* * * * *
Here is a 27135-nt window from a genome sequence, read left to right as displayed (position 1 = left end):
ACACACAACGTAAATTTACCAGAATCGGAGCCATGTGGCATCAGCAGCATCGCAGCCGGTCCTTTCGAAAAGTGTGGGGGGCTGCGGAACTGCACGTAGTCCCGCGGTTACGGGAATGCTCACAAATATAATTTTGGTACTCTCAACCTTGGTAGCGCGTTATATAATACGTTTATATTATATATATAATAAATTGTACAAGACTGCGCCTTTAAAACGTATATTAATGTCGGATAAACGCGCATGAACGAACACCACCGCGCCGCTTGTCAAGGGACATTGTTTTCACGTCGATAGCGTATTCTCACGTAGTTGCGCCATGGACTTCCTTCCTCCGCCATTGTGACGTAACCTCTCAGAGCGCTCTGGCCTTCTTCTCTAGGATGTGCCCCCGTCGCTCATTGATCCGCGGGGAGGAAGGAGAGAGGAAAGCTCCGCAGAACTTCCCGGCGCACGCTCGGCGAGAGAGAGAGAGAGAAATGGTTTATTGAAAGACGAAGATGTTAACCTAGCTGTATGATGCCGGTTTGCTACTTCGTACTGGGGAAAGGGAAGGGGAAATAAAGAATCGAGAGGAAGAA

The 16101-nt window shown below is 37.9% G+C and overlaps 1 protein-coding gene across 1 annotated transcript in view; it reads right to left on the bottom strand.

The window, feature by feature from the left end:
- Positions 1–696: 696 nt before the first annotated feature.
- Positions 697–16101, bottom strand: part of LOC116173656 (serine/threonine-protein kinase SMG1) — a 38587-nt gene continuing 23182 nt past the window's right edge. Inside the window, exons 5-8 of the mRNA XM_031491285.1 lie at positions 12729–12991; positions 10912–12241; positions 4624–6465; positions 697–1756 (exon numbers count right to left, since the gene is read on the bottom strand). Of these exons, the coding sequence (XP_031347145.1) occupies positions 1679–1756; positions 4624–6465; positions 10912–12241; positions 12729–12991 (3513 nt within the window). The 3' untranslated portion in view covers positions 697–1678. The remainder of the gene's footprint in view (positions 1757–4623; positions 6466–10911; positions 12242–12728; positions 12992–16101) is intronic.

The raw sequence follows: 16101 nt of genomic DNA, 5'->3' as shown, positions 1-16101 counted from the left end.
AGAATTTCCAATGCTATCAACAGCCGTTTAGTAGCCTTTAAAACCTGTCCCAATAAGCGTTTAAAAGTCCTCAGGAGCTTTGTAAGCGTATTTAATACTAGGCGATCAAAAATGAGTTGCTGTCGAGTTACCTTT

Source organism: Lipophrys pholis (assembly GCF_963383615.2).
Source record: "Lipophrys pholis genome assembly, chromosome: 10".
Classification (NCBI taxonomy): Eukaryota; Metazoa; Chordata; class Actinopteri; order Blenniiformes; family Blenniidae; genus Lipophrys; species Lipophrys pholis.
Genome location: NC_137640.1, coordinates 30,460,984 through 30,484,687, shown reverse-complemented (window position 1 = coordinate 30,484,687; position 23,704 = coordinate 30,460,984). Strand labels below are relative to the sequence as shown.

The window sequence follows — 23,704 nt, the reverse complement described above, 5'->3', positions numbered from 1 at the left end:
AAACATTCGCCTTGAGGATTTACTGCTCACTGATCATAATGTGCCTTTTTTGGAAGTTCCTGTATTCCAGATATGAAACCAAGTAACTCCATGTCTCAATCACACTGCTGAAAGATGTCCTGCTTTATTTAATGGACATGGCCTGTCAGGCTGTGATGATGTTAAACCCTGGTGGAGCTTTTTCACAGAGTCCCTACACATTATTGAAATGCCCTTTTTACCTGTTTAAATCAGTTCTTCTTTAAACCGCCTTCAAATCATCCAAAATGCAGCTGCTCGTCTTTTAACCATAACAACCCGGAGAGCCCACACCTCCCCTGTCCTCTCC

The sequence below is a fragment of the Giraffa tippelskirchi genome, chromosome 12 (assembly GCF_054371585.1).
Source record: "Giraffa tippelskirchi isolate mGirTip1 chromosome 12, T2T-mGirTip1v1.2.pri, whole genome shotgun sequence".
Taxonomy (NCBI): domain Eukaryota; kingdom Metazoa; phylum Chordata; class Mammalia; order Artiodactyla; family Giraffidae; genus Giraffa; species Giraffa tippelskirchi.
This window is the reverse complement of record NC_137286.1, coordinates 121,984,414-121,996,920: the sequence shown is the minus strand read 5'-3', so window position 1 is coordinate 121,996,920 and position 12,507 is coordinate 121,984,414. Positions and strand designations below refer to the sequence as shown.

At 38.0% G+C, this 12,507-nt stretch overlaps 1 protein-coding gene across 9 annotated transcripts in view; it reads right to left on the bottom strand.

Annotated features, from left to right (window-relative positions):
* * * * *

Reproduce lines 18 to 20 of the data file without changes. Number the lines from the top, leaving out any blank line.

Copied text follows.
This window is the reverse complement of record NC_137286.1, coordinates 121,984,414-121,996,920: the sequence shown is the minus strand read 5'-3', so window position 1 is coordinate 121,996,920 and position 12,507 is coordinate 121,984,414. Positions and strand designations below refer to the sequence as shown.

At 38.0% G+C, this 12,507-nt stretch overlaps 1 protein-coding gene across 9 annotated transcripts in view; it reads right to left on the bottom strand.

Annotated features, from left to right (window-relative positions):